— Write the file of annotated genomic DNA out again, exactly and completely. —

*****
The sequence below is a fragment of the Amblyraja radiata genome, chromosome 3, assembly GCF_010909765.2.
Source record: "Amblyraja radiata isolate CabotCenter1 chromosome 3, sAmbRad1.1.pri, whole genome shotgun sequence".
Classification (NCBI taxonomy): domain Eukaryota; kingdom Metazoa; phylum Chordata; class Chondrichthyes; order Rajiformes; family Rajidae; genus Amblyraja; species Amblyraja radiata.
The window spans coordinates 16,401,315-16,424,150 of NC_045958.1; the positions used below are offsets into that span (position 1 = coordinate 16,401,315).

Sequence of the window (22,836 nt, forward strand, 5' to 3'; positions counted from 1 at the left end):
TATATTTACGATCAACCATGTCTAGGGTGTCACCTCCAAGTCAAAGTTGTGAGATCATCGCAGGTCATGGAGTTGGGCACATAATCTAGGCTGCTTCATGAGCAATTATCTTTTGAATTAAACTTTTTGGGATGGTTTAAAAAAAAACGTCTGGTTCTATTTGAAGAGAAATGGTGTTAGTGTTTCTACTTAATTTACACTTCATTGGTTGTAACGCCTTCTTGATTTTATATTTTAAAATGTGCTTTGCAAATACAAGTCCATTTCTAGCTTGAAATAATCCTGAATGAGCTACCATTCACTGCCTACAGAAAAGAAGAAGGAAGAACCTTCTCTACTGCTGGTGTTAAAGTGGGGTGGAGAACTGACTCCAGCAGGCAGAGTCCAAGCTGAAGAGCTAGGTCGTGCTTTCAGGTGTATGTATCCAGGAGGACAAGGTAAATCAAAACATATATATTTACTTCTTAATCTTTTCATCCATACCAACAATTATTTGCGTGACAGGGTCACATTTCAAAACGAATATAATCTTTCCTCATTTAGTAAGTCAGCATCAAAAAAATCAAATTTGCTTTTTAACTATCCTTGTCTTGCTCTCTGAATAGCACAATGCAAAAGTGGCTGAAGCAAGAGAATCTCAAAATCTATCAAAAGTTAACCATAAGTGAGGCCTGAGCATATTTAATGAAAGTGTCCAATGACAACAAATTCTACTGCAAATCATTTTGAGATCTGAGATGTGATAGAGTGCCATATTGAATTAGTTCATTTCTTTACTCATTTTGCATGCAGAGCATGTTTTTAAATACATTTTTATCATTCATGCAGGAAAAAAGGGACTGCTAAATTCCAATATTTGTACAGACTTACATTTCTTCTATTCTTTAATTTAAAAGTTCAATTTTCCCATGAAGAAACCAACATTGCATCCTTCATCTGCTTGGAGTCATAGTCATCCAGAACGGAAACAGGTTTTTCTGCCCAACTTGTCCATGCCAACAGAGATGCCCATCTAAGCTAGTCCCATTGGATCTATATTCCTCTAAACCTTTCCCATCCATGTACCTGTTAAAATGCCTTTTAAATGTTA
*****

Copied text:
The sequence below is a fragment of the Amblyraja radiata genome, chromosome 3, assembly GCF_010909765.2.
Source record: "Amblyraja radiata isolate CabotCenter1 chromosome 3, sAmbRad1.1.pri, whole genome shotgun sequence".
Classification (NCBI taxonomy): domain Eukaryota; kingdom Metazoa; phylum Chordata; class Chondrichthyes; order Rajiformes; family Rajidae; genus Amblyraja; species Amblyraja radiata.
The window spans coordinates 16,401,315-16,424,150 of NC_045958.1; the positions used below are offsets into that span (position 1 = coordinate 16,401,315).

Sequence of the window (22,836 nt, forward strand, 5' to 3'; positions counted from 1 at the left end):
TATATTTACGATCAACCATGTCTAGGGTGTCACCTCCAAGTCAAAGTTGTGAGATCATCGCAGGTCATGGAGTTGGGCACATAATCTAGGCTGCTTCATGAGCAATTATCTTTTGAATTAAACTTTTTGGGATGGTTTAAAAAAAAACGTCTGGTTCTATTTGAAGAGAAATGGTGTTAGTGTTTCTACTTAATTTACACTTCATTGGTTGTAACGCCTTCTTGATTTTATATTTTAAAATGTGCTTTGCAAATACAAGTCCATTTCTAGCTTGAAATAATCCTGAATGAGCTACCATTCACTGCCTACAGAAAAGAAGAAGGAAGAACCTTCTCTACTGCTGGTGTTAAAGTGGGGTGGAGAACTGACTCCAGCAGGCAGAGTCCAAGCTGAAGAGCTAGGTCGTGCTTTCAGGTGTATGTATCCAGGAGGACAAGGTAAATCAAAACATATATATTTACTTCTTAATCTTTTCATCCATACCAACAATTATTTGCGTGACAGGGTCACATTTCAAAACGAATATAATCTTTCCTCATTTAGTAAGTCAGCATCAAAAAAATCAAATTTGCTTTTTAACTATCCTTGTCTTGCTCTCTGAATAGCACAATGCAAAAGTGGCTGAAGCAAGAGAATCTCAAAATCTATCAAAAGTTAACCATAAGTGAGGCCTGAGCATATTTAATGAAAGTGTCCAATGACAACAAATTCTACTGCAAATCATTTTGAGATCTGAGATGTGATAGAGTGCCATATTGAATTAGTTCATTTCTTTACTCATTTTGCATGCAGAGCATGTTTTTAAATACATTTTTATCATTCATGCAGGAAAAAAGGGACTGCTAAATTCCAATATTTGTACAGACTTACATTTCTTCTATTCTTTAATTTAAAAGTTCAATTTTCCCATGAAGAAACCAACATTGCATCCTTCATCTGCTTGGAGTCATAGTCATCCAGAACGGAAACAGGTTTTTCTGCCCAACTTGTCCATGCCAACAGAGATGCCCATCTAAGCTAGTCCCATTGGATCTATATTCCTCTAAACCTTTCCCATCCATGTACCTGTTAAAATGCCTTTTAAATGTTA